Robert The Bruce, King of Scots, Bronze

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Between 1290 and 1306, when Robert I was crowned on the Stone of Destiny at the old Pictish capital of Scone, Scotland was in a state of rebellion with its major castles occupied by English soldiers. To seize the throne it had been necessary for Bruce to murder Edward's candidate with the result that the new king was considered both a traitor and a murderer. His army was defeated in two battles in 1306 after which he became a hunted fugitive. But in 1307 a very important event took place; the greatly feared and highly respected king, Edward the First died and his incompetent son was crowned in his place. After this Bruce's luck changed.
Returning to his home country in Ayrshire in the west of Scotland, Bruce raised a small army with which he slowly won back large parts of central and southern Scotland and, more importantly, the support of the Scottish nobility. Over the next 6 years with an ever increasing army all the towns and castles garrisoned by English troops were recaptured with the exception of the immensely powerful and important castle at Stirling which commanded the rich lowlands of the rivers Forth and Tay. It was to relieve the siege of this castle that Edward the Second sent a large army of foot soldiers and cavalry to Scotland in the summer of 1314. The two armies met in the valley of the Bannock Burn and the English Army was routed - mainly due to bad English general-ship and the skilful use by Bruce of his small force of cavalry against the English archers equipped with deadly longbows against which foot soldiers had no defence. With the Scottish victory Stirling Castle surrendered. The address to his troops before the battle was imagined by Robert Burns and his song 'Scots Wha Hae' is considered one of the most stirring pieces of patriotic verse ever written.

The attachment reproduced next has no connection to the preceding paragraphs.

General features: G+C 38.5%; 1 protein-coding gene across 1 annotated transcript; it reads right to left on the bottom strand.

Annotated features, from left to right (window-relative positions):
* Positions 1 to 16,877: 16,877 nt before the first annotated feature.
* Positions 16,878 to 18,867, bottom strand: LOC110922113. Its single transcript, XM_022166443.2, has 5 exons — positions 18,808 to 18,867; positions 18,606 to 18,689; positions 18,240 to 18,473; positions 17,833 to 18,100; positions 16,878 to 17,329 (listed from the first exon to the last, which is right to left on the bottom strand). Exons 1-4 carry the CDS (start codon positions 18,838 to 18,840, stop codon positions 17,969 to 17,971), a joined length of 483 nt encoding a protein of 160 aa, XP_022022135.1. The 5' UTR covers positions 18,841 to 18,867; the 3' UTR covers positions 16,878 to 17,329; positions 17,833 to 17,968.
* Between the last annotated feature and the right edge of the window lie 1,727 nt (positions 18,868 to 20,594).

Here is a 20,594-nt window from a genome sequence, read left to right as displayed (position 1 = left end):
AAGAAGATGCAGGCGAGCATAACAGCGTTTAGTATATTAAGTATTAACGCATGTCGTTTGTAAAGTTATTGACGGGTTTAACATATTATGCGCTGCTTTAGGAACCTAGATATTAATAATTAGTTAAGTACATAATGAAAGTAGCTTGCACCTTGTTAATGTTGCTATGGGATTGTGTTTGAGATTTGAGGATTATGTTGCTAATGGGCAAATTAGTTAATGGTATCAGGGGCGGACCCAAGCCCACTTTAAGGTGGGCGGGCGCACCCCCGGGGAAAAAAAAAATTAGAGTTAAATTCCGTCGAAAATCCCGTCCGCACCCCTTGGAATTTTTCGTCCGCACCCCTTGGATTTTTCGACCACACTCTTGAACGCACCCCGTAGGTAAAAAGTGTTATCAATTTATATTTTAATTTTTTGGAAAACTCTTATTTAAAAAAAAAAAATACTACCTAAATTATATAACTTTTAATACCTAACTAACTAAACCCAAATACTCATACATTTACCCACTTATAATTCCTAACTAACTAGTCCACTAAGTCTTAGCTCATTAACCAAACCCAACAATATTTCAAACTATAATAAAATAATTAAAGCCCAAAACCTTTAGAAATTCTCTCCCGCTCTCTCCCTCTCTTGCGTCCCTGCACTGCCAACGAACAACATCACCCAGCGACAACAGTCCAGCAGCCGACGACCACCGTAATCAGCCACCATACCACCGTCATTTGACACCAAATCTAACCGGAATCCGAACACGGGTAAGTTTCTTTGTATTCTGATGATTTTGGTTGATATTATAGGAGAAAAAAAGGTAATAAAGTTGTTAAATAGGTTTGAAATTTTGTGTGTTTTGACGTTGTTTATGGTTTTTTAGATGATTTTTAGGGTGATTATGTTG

Apart from returning Scotland its lost pride Bruce did much to re-establish law and order into a country which had been ungovernable for nearly 20 years. But it was not until 1328, the year before his death from leprosy near Glasgow, that he signed the immensely important Treaty of Northampton which confirmed the recognition of himself and his successors as Kings of the Scots and the abandonment of all English claims to overlord-ship of Scotland.
For the last ten years of his life Bruce sought forgiveness for the murder of his rival Comyn of Badenoch and it was his fervent desire to participate in a Crusade. This dream was never to be realised. After his death his heart was placed in a small casket and worn round the neck of his kinsman Lord James Douglas on a crusade to evict the Moors from Spain. During the battle it is said that he threw the casket into the thick of the fray shouting 'Forward brave heart as thou were wont: Douglas will follow you or die'. He was never seen alive again. After the battle the casket was retrieved and some say it was returned to Scotland where it was buried under the altar of Melrose Abbey - a monastery he visited many times during his years of exile. The burial of his heart is, like so many other things part of the mystique of the man who is so finely woven into the tapestry of Scotland's history.
A visit to the fine statue of Robert the Bruce in full battle-armour, mounted on his war horse at the site of his great victory at Bannockburn has become a place of pilgrimage for thousands of Scots; who come to pay their respects to a man who can truly be called one of Scotland's best loved heroes. The statuette is based on the full sized monument to be found on the Stirling Castle Esplanade.